Monday, November 5, 2012

Predictions & Considerations

So, this is it. November 5, 2012, the day before Election Day.

Although many early votes have been cast across the country already, absentee ballots mailed by those who can't make it to the polls, etc., the big day is tomorrow, and an anxious nation waits to see what the results will be.

I made a couple of predictions on today's show, and I'll share them with you again, here. I think President Barack Obama will win re-election. I believe he will pull in somewhere between 280 - 290 electoral votes, and I think he might edge out the popular vote, as well.   However, I'm not confident enough to say it's a lock or a shoe-in, even with pollsters as reliable as Nate Silver claiming 80% odds that Obama will win by a sizable margin.

Partially, that's because I'm a little nervous about declaring anything a "sure thing." After the results of the national elections during 2000 and 2004, I consider very little in politics and voting as a sure thing. In other part, it's due to the overwhelming support some of my friends are throwing behind the Romney/Ryan ticket, support I can't fully understand.

I worry that we may run into lawsuits and legal actions following this election, much as we did in 2000. Florida is already having problems with early voting; the Northeast has been slammed by Sandy and left many people displaced and unable to vote; a number of States are running anti-voter fraud initiatives that are more like voter suppression tactics.  I hope we have a clean, clear winner, so we can get back to the business of running (or ruining) our country quickly.

I'm not voting for either of the two major party candidates this election cycle; I live in California, which will go to Obama (alright, I guess that's one result that can almost be considered a sure thing), and my vote is not as necessary here as it is in a swing state. So, since I support the idea of more voices in the national conversation, I am going to support and vote for Dr. Jill Stein, the Green Party Candidate. I've interviewed her on my show, I support many of her stances, and I appreciate her on a number of personal levels. Those are the things that add up to support for a candidate, to me.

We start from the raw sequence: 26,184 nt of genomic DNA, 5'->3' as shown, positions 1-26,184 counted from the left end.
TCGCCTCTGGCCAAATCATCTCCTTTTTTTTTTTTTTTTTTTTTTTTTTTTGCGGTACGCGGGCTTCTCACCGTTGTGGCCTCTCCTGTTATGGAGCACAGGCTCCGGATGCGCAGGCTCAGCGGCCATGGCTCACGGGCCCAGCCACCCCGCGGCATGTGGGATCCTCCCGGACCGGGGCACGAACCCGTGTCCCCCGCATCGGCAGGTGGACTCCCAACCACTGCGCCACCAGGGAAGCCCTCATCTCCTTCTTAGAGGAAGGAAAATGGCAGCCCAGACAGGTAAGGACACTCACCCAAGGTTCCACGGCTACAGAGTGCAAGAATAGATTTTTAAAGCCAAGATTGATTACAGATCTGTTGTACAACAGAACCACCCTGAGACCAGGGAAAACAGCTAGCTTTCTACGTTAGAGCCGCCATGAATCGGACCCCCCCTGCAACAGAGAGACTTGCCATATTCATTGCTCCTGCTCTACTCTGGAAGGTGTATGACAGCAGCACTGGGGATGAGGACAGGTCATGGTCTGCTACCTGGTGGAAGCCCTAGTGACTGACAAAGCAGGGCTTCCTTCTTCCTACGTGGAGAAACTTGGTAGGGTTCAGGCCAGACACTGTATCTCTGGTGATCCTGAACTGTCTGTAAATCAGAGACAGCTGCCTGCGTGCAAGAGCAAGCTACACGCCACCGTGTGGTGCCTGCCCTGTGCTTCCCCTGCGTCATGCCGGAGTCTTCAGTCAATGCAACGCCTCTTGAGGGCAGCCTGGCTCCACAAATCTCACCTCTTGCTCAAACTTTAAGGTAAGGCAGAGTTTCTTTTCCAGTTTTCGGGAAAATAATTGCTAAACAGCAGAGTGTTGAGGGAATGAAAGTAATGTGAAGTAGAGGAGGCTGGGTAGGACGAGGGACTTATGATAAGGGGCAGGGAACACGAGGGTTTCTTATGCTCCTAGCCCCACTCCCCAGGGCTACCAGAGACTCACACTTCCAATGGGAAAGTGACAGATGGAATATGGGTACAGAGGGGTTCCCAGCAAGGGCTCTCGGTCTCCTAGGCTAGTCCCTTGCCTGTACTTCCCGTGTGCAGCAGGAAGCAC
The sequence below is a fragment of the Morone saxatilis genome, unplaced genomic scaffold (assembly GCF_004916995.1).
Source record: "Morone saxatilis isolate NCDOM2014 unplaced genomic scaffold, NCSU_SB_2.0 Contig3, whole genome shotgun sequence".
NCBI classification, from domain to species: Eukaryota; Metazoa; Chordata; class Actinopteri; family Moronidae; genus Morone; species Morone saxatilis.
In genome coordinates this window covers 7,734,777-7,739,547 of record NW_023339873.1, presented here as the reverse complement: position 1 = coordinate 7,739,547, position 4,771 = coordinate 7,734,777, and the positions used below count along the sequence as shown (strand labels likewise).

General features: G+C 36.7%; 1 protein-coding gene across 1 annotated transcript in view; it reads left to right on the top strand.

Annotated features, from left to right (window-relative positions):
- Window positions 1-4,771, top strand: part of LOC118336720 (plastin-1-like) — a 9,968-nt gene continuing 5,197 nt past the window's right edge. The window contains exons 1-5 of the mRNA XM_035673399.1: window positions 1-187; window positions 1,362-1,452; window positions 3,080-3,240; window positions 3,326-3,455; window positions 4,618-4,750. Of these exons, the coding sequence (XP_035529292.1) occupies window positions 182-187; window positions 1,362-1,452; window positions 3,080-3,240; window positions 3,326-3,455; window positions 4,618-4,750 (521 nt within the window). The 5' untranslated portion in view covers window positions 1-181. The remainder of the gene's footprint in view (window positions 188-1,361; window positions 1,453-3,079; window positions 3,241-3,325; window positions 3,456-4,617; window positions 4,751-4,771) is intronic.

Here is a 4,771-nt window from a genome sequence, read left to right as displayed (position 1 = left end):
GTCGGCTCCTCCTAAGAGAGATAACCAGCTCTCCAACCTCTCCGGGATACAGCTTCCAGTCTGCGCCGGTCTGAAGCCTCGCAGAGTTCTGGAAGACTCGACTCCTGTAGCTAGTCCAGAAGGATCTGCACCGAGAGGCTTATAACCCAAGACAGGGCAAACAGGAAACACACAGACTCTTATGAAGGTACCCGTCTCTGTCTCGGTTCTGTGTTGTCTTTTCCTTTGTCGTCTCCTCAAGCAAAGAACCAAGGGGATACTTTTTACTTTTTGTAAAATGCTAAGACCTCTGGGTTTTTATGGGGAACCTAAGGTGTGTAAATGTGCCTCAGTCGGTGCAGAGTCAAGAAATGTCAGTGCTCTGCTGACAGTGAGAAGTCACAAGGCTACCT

If I lived in a swing state, or a state where the candidates were polling neck and neck, I would support Obama for re-election over Romney, 100%, no question. I have many reasons for this, first and foremost being - I think he's done a decent job, given the circumstances. I remember an Onion headline the day after the election in 2008 that read something like, "Black Man Gets World's Shittiest Job," and I couldn't help but both laugh and agree. We all knew whoever took over the office of President in 2009 had their work cut out for them.

Turns out the headline was "cleaner" than I thought...

President Obama has done a decent job of starting us back on the right track to a full-fledged recovery. The stock market is at all-time high levels. Corporate profits are breaking records. Job growth has been slow, but steady, for the past 30+ months. We have regained many of the jobs lost at the end of the Bush term, when the housing bubble burst and the financial markets were collapsing, and we were all talking about the economy of the world - the world! - tanking beyond repair. That didn't happen, and part of that was due to the stimulus and other actions set in motion by our current administration.

I do not believe Obama has been without fault, or is above reproach, which is another reason I am supporting another candidate this election. I don't approve of the drone strikes that are killing as many innocents as bad guys overseas. I am appalled that he signed and supports the NDAA. He may have released a signing statement that says it would never be necessary to hold Americans without due process on our soil, but if it's so unnecessary, why sign off on it? I think there are other areas he could have been a better President, but it comes down to a choice between two candidates, and when I look at the option of a Romney presidency, I shudder.